New secondary coach Jerome Henderson stood out.
He wore cleats, he was demonstrative, and he came off the field brimming with enthusiasm to reporters.
The article from the Ft. Worth Star Telegram talks about his eagerness to work with players and his hands on approach.
To that end, the 42-year-old coach wore cleats and ran around showing exactly the technique he wanted. "I do, just because some times, when I'm trying to show something in a drill and I'm trying to move and you have tennis shoes on, I just can't move or can't react like I want to help them," he said. "Like right now, as I get going, hopefully I'll move around a lot more, and I'll work one-on-one with guys because I know what an NFL corner feels like when he jams you. I know how strong he is, and I know his punch. So I want to feel that, so I can correct it one-on-one and I'm not looking at it saying, ‘Well, OK, that looked like a good punch.' It's a good punch because my chest hurts. I know what it feels like."
You can call me a homer, but how do you not get fired up about a coach who goes head to head with his own players to feel how much it hurts to get jammed in the chest, so he can teach them to make it hurt better?
That's teaching, coaching, and leadership by example all rolled into one. Just reading that makes me want to go run into somebody. Preferably someone wearing a Giants jersey, but any other NFL team will do.
But there is much else to like about his approach. One thing he and everyone else seems to be doing is not counting any All Pro selections before they are made.
So, Henderson was asked: Is this the best secondary, on paper, he's worked with?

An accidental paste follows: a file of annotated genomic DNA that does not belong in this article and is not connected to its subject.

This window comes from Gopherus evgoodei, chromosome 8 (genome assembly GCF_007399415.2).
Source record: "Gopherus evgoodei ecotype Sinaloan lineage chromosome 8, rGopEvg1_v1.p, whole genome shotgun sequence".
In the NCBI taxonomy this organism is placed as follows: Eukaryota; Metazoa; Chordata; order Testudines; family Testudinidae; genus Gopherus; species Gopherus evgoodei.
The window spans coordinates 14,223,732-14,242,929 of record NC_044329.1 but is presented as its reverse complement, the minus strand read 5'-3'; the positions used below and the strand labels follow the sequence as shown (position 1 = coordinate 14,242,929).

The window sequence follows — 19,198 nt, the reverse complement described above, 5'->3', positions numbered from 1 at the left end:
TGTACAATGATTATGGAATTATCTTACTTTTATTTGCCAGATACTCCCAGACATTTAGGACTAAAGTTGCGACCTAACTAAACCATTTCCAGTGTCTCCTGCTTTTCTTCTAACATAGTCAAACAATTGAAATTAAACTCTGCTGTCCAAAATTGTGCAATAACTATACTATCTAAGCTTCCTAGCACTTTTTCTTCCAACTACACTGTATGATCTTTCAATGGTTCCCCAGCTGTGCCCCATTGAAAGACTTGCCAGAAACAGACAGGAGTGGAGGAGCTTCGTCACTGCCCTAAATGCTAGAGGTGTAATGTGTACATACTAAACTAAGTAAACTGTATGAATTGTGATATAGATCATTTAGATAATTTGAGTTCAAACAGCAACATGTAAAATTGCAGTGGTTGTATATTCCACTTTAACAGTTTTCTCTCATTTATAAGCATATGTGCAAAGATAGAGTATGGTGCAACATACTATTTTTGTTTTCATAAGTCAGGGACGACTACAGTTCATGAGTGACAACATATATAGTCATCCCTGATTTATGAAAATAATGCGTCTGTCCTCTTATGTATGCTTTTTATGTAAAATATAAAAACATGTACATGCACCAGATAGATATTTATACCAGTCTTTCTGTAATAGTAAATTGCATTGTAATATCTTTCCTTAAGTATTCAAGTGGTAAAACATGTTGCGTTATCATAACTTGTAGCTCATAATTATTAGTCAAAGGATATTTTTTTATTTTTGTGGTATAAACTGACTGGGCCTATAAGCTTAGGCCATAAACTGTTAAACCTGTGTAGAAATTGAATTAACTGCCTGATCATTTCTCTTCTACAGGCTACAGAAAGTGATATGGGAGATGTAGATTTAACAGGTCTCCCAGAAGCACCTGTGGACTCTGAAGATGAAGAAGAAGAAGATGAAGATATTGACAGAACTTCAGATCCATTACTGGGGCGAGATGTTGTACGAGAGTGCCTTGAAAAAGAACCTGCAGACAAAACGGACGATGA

"You know, on paper, you look at things on paper and you may say it is," he said. "But again, we don't play football on paper. We play out there on Sundays. It'll be the most talented if we play that way. Whether we will or not, we've got a lot of work."
This echoes things said by other coaches, like the remarks made by receivers coach Jimmy Robinson in the related article, written by KD, that I pointed too above the jump. Speaking about the outlook for Dez Bryant, the team's top pick in 2010, he said:
"He's doing great. Having a good offseason," Robinson said. "Working really hard and getting better out there every day. Again, that's got to carry over to the next phase, to the OTAs and training camp and then regular season, game day."
Or, as KD succinctly put it:
Good news, but did you hear the caveat Robinson included? He doesn't want Dez resting or thinking he's got it.
Nobody is handing anybody anything, not even Morris Claiborne, the best defensive player from the 2012 draft. There is abundant hope for Pick 6, but he is not the automatic starter. He has to prove he is better than Mike Jenkins, or anyone else the team has to compete with him for that matter. Jason Garrett has repeatedly talked about having competition up and down the roster, and I think we will see it. Especially in those areas, like the secondary and the offensive line, where things were noticeably less than satisfactory last year. I think that is one thing that is going to motivate the rookies in camp. They all see that they have a chance to earn that Star.
Of course, I do have a drinking problem involving Kool-Aid. But the more I hear about the Cowboys and what they are doing, the happier I am. The coaching staff looks to be very much on the same page, and the message is one I believe will bear fruit, sooner rather than later. I like the way they approach things. Or, to let Coach Henderson have the last word:
"The mentality we're going to try to build is that we fight; we scratch, and we claw, no matter what the situation," he said. "It may not be pretty all the time, and it's not going to be perfect. But the one thing you know - and this is our expectation, and this is what we've been talking about - is this group will play smart, and they will compete, down in and down out."